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Why you should be going there - Urgos

I was sold on Chitkul more than two years back. And I have tried to sell it ever since. To whoever has 4 days or more, and is willing to travel. I, in all my sincerity, urge them to fit in another one and half hours into their bone-jangling 10-hour journey time starting from Shimla. 90% gave me the do-you-even-know-what-makes-a-holiday-look and stopped at Shimla. And well, went to Chail and Kufri. Then there were a few who saw the pictures and got tempted. But, ten-hours, they said, were more than enough and got off at Sangla.


But for me, Chitkul was calling. The underlying reason was that it was the last village on that route. Last villages are like final frontiers. They have their own charm, as do the first ones, tallest, fastest, highest … and so on.


In our travels, we always try to reach where the road ends. And we did so, this time as well.


The road in subject here starts in Manali, and goes through the Rohtang pass. This is where the families, couples and groups of friends from all over India stall their cars, jump out into their hired fur coats and gum boots to frolic on brown coloured snow that is not even snow-ballable.


A scattered few switch to neutral gear and gravitate down the mountain, on the other side, on their way to Ladakh.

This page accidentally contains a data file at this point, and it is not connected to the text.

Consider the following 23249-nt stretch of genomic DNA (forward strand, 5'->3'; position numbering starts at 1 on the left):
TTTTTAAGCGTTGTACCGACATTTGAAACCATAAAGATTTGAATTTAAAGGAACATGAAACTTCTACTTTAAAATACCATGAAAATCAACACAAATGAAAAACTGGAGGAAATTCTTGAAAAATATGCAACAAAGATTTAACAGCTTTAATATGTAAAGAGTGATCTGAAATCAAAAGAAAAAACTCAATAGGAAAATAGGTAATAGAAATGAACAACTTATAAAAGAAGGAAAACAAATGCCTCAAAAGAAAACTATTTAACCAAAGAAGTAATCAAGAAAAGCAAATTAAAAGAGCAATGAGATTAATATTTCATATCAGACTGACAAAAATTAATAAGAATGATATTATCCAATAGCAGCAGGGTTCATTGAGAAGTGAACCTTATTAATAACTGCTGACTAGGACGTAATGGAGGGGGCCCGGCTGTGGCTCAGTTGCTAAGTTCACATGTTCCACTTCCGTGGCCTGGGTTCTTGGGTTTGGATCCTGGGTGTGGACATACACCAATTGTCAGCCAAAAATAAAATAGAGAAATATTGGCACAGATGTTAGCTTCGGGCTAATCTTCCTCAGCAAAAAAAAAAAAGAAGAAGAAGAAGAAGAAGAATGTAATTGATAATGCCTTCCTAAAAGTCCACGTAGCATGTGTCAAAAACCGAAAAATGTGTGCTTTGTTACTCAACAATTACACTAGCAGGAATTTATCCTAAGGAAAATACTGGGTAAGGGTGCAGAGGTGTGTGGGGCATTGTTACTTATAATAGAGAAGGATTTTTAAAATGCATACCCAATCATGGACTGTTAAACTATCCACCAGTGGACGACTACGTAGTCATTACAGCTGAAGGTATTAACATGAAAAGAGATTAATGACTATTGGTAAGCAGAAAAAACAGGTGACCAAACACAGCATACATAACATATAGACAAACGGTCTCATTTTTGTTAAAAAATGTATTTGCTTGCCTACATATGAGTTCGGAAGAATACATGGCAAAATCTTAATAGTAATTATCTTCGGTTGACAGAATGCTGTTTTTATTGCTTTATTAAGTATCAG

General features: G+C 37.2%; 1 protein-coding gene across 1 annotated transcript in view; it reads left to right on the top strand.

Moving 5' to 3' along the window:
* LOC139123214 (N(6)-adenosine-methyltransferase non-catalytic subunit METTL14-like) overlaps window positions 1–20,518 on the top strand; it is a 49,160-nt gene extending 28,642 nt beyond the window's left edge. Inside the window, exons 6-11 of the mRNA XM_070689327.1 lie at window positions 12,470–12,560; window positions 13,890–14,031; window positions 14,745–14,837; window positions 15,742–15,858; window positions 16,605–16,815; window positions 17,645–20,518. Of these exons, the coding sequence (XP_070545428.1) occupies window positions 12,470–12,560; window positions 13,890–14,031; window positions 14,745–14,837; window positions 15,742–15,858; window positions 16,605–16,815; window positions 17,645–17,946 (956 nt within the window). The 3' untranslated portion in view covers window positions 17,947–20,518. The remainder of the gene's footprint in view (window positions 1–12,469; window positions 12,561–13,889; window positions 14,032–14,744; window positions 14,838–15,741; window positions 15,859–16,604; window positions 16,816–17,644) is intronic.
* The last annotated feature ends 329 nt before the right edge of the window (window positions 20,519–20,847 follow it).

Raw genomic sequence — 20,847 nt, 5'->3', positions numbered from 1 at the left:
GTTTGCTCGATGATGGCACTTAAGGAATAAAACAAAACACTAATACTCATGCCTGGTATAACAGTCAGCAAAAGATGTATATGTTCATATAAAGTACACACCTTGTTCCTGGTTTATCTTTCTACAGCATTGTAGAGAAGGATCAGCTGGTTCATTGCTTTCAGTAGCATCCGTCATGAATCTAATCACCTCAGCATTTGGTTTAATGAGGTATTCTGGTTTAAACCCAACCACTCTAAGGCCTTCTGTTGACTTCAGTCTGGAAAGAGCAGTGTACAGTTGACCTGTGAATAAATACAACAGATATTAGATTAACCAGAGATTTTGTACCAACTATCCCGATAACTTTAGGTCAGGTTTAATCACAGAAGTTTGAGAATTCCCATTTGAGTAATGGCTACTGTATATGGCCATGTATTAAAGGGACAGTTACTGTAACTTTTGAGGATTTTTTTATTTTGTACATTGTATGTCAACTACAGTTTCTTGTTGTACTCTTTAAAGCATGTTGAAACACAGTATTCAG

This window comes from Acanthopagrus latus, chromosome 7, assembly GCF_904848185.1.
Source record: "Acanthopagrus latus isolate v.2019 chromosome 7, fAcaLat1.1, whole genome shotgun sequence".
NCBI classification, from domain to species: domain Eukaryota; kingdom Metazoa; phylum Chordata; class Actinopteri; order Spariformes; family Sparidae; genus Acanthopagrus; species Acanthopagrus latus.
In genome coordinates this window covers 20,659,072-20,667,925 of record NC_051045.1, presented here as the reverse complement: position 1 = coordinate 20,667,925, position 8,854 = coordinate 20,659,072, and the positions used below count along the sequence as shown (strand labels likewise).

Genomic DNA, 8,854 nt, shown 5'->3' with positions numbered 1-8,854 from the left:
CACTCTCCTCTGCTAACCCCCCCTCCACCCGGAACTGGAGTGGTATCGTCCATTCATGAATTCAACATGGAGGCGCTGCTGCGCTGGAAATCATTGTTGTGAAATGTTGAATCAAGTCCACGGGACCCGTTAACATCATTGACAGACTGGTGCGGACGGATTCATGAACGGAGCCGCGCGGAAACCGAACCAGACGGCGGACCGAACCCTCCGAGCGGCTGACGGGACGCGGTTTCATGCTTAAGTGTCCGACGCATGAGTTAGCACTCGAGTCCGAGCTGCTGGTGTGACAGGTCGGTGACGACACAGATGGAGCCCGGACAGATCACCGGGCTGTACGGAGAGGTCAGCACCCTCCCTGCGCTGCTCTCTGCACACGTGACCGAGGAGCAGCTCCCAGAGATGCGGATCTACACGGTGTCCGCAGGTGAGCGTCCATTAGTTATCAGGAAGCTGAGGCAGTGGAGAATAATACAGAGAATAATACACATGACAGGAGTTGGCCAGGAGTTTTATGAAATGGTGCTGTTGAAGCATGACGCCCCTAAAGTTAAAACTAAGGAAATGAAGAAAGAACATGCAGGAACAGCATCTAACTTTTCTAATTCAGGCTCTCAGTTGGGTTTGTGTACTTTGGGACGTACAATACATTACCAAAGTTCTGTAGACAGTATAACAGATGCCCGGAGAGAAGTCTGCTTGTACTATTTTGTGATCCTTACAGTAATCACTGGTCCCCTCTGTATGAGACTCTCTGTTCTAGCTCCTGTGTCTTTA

But Ladakh wasn’t on our agenda; it was Lahaul. Lahaul is considerably unexplored, Keylong being the only well-known district, owing to the fact that it falls on the Manali-Leh highway. Our predetermined plan took us to a couple of monasteries around Keylong (Kardong and Billing), and to Udaipur, uptill Tindi village (the last village of Lahaul on this road). And a river gone beserk did not take us to Purthi and Killar, which fall futher up on the road beyond Tindi instead we landed  in the village of Urgos, in Miyar valley, which is at the end of the road that turns east right before Udaipur.

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Urgos was also calling, like chitkul had. For the same reason, and also cause secretly I was considering it to be a village straight out of Lord of the Rings, thanks to its mysterious sounding name. Not to mention, according to my mother, “we would find khargosh in urgos”.


So we kept a few rabbits and some elves on the radar, and continued on this superbly coal-tarred road. True to my observation of roads throughout Lahaul, that every new detour starts off like silk, and turns to jute, even for this, we were led from bad to worse, to driving on the river bed(with rocks and boulders). The views were spectacular. A number of villages fall en route, each with a great setting: Shakoli, Chimret, Karpat, Tingrat, and finally Urgos. At tingrat, the only village which boasts of a hotel, we were made to fill in details at the check post, and a solitary string is what stops you from driving by without stopping. No one breaks any rules here. That’s for sure.


A newly built bridge on a river-tributary is what separates Tingrat from Urgos, and owing to that, buses can ply till the last village, Urgos. So could we.


Reaching there, I was torn between my love for Chitkul and an imminent likeness towards Urgos. Pretty and identical in their settings, of green forests in the vicinity, and pointy snowed in peaks in the distance and a river cutting through the valley. These were the last villages, but the scope doesn’t end with that. There are fabulous, even if tough.

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